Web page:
The Reddit AMA is this week’s crypto publicity stunt. Just ask the Winklevii, who held one on Monday as part of their latest Gemini marketing push. Or the cofounders of Circle, Jeremy Allaire and Sean Neville, who took to Reddit this morning to discuss their 2018 accomplishments.
Besides linking to a Medium post about their self-described success last year, Allaire and Neville’s AMA announcement also gives users a handy list of topics to discuss, which look like a carefully crafted PR email (indeed, the PR email about the AMA includes nearly the same copy). There are many bullet points, since Circle is a wide-ranging crypto company. It has an investment platform, a Venmo-like payment app, a trade desk, a large exchange (Poloniex, which Circle bought in February 2018), and a stablecoin (USDC). Last year, Circled reported $24 billion in trade volume and 10,000 OTC trades. Circle’s cofounders made sure to mention all of this in their AMA introduction.
While a clear promotional move, the AMA did prompt some good questions from Redditors and left readers with some interesting points. Neville did not appear to contribute, but both Allaire and a number of Circle other and Poloniex colleagues chimed in. Here are a few highlights:
How did Allaire get into crypto in the first place? The former CEO of video service Brightcove says he’s been thinking about decentralization and how it could “dis-intermediate governments and media companies and create a radically more open and connected global society” since the ‘90s. “In my view, crypto is a much more significant and disruptive innovation than the web, and its impact on society, politics, economics, governance will be far, far greater for humanity over time.”
In response to a question about the biggest regulatory hurdles Circle faces, Allaire pointed to the “lack of specific guidance from the SEC on how to classify various crypto assets.” While Circle and other companies involved in cryptocurrency trading may see clear lines between commodities, currencies, and securities, that’s legally meaningless without an official distinction from the government.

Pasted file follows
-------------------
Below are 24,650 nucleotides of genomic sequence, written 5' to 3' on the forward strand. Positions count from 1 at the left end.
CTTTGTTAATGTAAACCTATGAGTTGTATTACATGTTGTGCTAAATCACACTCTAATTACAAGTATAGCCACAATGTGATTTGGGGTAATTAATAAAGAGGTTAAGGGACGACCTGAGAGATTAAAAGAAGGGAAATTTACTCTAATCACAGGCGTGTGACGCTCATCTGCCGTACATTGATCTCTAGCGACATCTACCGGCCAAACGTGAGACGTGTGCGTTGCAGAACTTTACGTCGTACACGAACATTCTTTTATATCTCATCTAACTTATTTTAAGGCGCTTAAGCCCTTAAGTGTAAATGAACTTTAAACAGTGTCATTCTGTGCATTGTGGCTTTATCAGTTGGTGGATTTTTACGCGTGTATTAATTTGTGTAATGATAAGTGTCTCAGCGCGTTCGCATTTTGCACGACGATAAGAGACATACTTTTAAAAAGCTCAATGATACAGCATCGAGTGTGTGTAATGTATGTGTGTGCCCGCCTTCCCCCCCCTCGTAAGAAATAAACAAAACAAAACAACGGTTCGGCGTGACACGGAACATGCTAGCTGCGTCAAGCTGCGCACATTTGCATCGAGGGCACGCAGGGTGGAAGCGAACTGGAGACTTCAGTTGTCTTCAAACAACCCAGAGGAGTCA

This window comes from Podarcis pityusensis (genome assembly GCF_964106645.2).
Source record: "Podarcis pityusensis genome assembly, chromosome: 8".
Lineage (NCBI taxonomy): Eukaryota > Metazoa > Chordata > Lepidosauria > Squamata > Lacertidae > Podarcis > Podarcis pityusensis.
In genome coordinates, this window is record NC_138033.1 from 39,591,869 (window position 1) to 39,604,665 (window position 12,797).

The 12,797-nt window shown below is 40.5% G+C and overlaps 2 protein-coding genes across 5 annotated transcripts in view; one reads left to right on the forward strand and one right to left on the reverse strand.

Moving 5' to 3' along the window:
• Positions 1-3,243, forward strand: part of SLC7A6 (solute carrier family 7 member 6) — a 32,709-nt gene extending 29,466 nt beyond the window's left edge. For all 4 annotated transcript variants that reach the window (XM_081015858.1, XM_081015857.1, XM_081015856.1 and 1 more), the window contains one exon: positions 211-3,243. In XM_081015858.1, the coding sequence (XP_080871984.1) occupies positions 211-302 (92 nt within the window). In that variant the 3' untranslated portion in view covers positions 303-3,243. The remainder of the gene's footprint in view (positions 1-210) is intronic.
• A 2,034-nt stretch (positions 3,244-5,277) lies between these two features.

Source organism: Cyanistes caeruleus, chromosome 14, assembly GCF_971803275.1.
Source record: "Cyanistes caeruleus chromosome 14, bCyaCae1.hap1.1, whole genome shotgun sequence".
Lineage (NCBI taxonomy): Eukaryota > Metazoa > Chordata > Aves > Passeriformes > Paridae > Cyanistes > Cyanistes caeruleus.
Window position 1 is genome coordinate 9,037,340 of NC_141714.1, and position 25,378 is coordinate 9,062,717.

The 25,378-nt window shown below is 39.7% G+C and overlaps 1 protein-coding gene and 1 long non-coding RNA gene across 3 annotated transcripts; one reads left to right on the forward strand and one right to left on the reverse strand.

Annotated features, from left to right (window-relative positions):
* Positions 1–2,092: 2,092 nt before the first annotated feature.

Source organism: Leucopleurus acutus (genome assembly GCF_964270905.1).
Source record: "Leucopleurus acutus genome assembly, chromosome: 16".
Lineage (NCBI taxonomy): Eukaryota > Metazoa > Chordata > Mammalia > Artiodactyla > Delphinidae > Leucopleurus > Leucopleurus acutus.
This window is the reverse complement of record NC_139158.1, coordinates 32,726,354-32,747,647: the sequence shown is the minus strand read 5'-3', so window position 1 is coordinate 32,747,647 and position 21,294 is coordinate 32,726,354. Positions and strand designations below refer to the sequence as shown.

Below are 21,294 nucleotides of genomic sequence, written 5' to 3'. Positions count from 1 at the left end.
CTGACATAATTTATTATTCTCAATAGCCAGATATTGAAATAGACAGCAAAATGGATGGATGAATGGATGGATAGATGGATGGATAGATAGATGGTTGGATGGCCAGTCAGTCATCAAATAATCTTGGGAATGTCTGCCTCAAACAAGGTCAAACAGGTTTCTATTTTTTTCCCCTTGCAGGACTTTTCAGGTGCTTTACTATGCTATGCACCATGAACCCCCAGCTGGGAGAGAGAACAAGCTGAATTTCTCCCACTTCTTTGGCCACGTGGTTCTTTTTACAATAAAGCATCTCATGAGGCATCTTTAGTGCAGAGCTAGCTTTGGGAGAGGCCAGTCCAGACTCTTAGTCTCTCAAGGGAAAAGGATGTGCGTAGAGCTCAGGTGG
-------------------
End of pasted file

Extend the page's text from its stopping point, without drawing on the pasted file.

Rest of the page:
A few people asked about how regulatory rules apply to privacy coins like Monero, but no one got a clear answer. However, chief compliance officer and head regulatory counsel for Circle, Robert Bench, wrote in the AMA, “The use of privacy coins is one factor that we may use in the risk assessment of our customers, and their use may require enhanced due diligence from our risk and compliance teams. While these blockchains are opaque now, I wouldn’t underestimate the ability of smart industry and government participants to find solutions to provide transparency on these coins.”
On buying the USDC stablecoin using credit cards, a Circle rep wrote that the company is “exploring various options for connecting traditional fiat rails to crypto rails, especially to USDC.” Again, regulation comes up as an obstacle to making this happen expediently.
One intuitive Redditor asked whether Circle is accruing interest from the U.S. dollars they’ve deposited to back USDC and whether customers are seeing any of that money. Patrick Corker, head of treasury at Circle, responded that yes, they do receive interest, and no, customers don’t see it—but the Circle team is “actively discussing ways” to change that.
Blockchain and cryptocurrency as a safe haven from digital censorship was a hot topic in 2018 (and will likely continue to be this year), particularly for people and groups associated with the “alt-right.” Asked if he believes that “crypto will play a role in defeating online censorship,” Allaire responded “We are not far away from a world where it will be possible to ‘print’ text and rich media into forms that can’t be censored… So, yes, I absolutely believe that crypto will play a role in defeating online censorship, but I also believe there are serious and challenging social governance questions that emerge in a world such as this and they are non-trivial.”
Lastly, for longtime Poloniex users who miss the exchange’s “trollbox” (a now-defunct live chat on the platform), there’s a possible light at the end of this trollbox-less tunnel. According to Poloniex rep Christina Pawlikowski, bringing back the trollbox is “something we’re actively exploring.”